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The New Jewel

War Memorial Opera House
Terence McCarthy

Retrofit Charm: The new, quake-proofed Opera House reopens this season.

After years of renovation, the refurbished War Memorial Opera House sparkles with pride

By Kathryn Roszak

On October 17, 1989, at 5:04pm, Loma Prieta, one of the century's strongest Bay Area earthquakes, jolted San Francisco. As flames shot up into the sky over the Marina District, many San Franciscans thought that most of the destruction occurred there. But later it was discovered that many of the city's cultural treasures, including the Geary Theatre, the Main Library and the War Memorial Opera House, received serious blows as well.

For a year and a half following the quake, the Opera and Ballet were left homeless. The city and its art patrons rallied to the cause while the Opera House underwent a seismic retrofit. The city supplied $56.5 million, and the specially organized Committee to Restore the Opera House raised more than $30 million in private funds. After hard work, some patience and of course lots 'o money, the Opera House eventually recovered from the quake's destruction and today stands exquisitely and stunningly refurbished like a polished, shiny stone.

On a recent tour with Jim Killoran, a retired Pacific Telesis real estate consultant who led the Committee to Restore the Opera House campaign, we pass by several workers who are busy fauxing the stone walls, in which the quake left serious cracks and chips. "Some cracks will remain because they are historic," explains Killoran, who's been on the job for three years now and greets all the workers by name.

He says that after theater research and consultation with patrons, the plaster with marble dust was replaced by stone and made to look old, recovering its 1932 sheen. The auditorium today is in mint condition, plush, opulent and gilded. The netting around the chandelier is finally gone, and the ceiling has been painted its original azure blue.

On the tour, it's apparent that the refurbishment of the Opera House is an international affair as well: The carpeting is from England, the marble comes from Belgium and Italy, the glorious new silk organza house drapery is from the East Coast and the refurbished seats in the orchestra are from Canada. The lighting has improved in the house, too. Killoran said, "It's believed that possibly Adler [an earlier Opera director] removed the uplighting of the chandelier because of the snap-crackle-pop it caused during the overture." But with improvements in ventilation, audiences are assured of no pops.

Theatrical lights in the auditorium are now neatly positioned behind the organ bays, and lights that were dangerously jury-rigged in front of the dress circle have been repositioned so that "crews can step out onto the light-rail instead of some guy holding another guy's legs!" Killoran says, laughing.

Other renovation highlights include additional restroom facilities and a basement expansion with a new music library and physical therapy rooms for dancers. There are state-of-the-art musician warm-up rooms where the acoustics of a cathedral or an opera house can be simulated in a small room. General Director Lotfi Mansouri is especially pleased about the new ability to raise and lower the orchestra pit on a new system of Slinky-like springs.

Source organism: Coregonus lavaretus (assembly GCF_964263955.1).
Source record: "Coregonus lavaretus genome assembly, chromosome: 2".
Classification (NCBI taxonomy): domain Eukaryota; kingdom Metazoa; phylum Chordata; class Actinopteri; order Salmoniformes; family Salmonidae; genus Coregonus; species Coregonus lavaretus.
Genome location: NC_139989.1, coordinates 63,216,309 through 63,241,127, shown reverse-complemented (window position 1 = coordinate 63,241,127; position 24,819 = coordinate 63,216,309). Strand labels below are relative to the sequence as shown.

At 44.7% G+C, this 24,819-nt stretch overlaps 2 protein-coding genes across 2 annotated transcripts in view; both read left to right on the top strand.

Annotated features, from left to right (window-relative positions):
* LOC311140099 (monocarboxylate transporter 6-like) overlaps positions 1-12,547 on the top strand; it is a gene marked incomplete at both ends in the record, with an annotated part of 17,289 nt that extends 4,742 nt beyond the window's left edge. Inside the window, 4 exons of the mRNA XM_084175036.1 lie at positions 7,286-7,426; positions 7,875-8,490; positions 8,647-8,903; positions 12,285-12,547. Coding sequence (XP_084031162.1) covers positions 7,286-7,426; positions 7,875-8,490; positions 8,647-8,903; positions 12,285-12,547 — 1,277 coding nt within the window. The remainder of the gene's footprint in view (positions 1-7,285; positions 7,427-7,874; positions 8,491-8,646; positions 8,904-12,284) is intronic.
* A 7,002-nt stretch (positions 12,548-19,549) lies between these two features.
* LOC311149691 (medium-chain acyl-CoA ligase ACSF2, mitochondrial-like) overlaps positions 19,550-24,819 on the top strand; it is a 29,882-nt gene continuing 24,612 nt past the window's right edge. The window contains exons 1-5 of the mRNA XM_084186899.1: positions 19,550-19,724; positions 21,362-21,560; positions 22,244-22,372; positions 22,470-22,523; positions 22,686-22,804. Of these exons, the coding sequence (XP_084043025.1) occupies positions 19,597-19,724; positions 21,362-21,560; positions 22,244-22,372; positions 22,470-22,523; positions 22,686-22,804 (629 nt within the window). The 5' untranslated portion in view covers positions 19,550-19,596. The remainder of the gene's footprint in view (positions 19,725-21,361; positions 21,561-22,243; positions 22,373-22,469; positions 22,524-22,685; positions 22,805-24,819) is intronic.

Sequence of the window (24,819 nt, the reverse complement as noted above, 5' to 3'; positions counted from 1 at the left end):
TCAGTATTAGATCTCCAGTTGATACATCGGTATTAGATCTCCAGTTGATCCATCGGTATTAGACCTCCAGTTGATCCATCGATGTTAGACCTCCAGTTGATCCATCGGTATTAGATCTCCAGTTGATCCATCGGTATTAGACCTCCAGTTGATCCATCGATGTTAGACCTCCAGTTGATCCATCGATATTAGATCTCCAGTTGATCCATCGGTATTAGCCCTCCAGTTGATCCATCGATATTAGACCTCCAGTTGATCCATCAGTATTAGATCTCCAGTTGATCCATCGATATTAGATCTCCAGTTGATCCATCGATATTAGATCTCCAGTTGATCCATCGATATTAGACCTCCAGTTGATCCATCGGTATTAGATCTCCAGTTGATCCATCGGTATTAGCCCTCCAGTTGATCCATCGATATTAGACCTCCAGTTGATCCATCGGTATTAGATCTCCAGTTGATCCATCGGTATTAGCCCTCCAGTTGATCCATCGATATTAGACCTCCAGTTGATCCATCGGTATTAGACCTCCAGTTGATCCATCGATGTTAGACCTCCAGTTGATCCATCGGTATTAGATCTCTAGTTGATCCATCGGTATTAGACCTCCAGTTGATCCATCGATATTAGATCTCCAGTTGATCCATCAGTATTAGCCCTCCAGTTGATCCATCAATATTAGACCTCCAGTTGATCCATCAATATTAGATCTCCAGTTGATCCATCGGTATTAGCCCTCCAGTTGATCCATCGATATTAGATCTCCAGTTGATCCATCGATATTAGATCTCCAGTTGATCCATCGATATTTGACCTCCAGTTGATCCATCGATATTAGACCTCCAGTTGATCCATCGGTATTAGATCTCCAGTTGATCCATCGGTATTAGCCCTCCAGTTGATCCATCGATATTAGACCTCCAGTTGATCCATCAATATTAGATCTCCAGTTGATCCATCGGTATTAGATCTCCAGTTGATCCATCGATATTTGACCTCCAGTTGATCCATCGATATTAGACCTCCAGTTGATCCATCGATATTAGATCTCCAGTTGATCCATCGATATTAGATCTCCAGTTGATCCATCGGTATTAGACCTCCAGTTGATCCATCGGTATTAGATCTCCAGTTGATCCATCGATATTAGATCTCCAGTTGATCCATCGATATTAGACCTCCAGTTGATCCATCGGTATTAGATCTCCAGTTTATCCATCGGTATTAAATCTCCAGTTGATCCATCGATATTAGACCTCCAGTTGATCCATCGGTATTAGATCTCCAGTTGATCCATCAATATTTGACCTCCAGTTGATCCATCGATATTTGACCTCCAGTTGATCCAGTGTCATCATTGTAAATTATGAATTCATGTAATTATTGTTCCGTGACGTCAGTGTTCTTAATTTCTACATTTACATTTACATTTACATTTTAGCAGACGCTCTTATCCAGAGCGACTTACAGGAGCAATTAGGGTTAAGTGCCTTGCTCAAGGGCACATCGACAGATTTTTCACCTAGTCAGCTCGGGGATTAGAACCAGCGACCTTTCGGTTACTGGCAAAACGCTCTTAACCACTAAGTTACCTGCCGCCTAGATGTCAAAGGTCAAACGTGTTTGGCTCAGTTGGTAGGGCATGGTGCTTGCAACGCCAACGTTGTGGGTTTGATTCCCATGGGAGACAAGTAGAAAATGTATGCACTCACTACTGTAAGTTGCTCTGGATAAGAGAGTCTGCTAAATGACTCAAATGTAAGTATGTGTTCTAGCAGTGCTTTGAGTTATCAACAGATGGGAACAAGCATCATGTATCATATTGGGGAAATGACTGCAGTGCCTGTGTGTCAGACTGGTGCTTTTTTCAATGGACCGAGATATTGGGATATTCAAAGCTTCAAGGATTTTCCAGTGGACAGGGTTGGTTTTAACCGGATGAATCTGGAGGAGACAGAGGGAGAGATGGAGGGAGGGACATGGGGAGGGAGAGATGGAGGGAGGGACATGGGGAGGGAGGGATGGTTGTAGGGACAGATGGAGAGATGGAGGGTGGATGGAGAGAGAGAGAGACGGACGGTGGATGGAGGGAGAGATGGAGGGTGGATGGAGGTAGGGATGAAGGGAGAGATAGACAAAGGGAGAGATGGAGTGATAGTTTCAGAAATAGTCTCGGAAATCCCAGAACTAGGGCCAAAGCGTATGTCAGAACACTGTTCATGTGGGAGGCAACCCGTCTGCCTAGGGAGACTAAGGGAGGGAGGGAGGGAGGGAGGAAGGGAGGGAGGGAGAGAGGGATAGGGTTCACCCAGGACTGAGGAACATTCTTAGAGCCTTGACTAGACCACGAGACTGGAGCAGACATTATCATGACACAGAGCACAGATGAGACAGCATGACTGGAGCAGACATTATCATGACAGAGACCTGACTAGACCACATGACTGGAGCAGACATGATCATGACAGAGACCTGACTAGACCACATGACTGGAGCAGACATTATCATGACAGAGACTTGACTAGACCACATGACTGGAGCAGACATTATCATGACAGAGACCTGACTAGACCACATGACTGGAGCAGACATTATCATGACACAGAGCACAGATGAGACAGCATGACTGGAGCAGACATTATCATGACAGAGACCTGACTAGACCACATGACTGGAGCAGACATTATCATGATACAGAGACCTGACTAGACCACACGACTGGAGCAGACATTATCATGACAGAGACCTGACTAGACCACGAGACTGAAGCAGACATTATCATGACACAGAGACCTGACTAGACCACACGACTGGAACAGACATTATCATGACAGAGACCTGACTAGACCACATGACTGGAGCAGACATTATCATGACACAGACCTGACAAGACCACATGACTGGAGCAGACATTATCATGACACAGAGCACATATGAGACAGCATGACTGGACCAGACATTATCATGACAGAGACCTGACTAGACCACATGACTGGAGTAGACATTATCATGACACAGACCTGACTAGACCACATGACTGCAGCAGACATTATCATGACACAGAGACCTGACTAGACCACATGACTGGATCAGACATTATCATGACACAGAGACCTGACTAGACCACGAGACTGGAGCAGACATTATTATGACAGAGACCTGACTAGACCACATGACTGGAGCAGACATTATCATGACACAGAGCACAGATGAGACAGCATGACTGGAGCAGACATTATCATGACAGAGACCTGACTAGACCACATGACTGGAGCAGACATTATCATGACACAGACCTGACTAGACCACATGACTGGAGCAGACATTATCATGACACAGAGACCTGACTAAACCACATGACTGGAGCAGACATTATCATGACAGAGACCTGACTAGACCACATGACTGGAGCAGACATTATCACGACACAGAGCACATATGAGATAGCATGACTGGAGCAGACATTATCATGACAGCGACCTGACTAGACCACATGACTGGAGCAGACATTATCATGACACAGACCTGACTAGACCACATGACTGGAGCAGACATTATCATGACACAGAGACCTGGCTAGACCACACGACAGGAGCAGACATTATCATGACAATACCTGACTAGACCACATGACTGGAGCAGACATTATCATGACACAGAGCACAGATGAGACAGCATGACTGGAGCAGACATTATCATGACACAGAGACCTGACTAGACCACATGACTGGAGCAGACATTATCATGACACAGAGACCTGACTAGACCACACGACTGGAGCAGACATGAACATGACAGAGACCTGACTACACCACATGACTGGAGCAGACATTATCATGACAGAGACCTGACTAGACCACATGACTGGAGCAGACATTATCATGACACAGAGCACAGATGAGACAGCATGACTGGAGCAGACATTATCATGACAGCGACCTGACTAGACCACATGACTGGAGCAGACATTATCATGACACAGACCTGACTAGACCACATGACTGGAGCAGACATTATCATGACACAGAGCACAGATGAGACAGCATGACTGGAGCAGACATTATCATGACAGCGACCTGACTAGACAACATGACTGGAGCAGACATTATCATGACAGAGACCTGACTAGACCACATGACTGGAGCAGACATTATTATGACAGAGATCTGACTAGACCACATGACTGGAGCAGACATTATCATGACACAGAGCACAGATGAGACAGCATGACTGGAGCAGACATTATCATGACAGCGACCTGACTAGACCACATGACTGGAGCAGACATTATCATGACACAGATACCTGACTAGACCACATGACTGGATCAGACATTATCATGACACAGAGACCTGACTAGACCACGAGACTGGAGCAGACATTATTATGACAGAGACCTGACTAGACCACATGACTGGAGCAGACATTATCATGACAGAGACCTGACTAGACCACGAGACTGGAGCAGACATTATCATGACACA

But much to the dismay of some patrons, the 100 standing-room positions in the dress circle no longer exist, owing to a seismic retrofit alteration. But there will be additional seating for the physically challenged. This year's lowest ticket price is $20 for balcony sides, and the best sound is apparently at the top of the house.

After all the renovations, the San Francisco Opera is expecting new and diversified audiences, partly because of the Opera's foray into different venues over the past year. "We had new audiences at the Civic Auditorium and at the Orpheum," Mansouri explains; "45,000 people went to see La Bohème at the Orpheum and 62 percent were new opera-goers."

Helgi Tomasson, San Francisco Ballet's artistic director, also expresses his enthusiasm about the new audiences garnered while out of the house, particularly in Berkeley. "But it was very difficult being out for two seasons," he admits. "We had to tailor our repertoire to the various venues. The Opera House is one of the most beautiful houses in the country, so well suited for the audience to view dance." After the new production of Lar Lubovitch's Othello, co-commissioned with the American Ballet Theatre, the Ballet returns to the Opera House with the perennial favorite The Nutcracker in December; a mere $7 is the bottom ticket price for both.

Like Tomasson, San Francisco Ballet ballerina Evelyn Cisneros also hopes that the Berkeley audience will follow them home to the new Opera House. Cisneros hauled a variety of pointe shoes, makeup and warm-up suits to all the venues the Ballet performed in over the past year and witnessed the different audiences who attended. Mostly, though, she missed the Opera House. "It was like being out of your home and going back to it," Cisneros explains. "But now the Opera House is sparkling like a precious stone that's been cleaned, and we can now enjoy every corner and aspect of it."


The San Francisco Opera '97-'98 season, from Sep. 6 to Jan. 18, includes Death in Venice, Rigoletto, Pelleas and Melisande and a re-creation of the company's 1932 production of Tosca. Single tickets range from $20 to $145; call the San Francisco Opera Box Office, 199 Grove St. (at Van Ness), Mon.-Fri. 10am-6pm; 415/864-3330.

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From the September 1997 issue of the Metropolitan.

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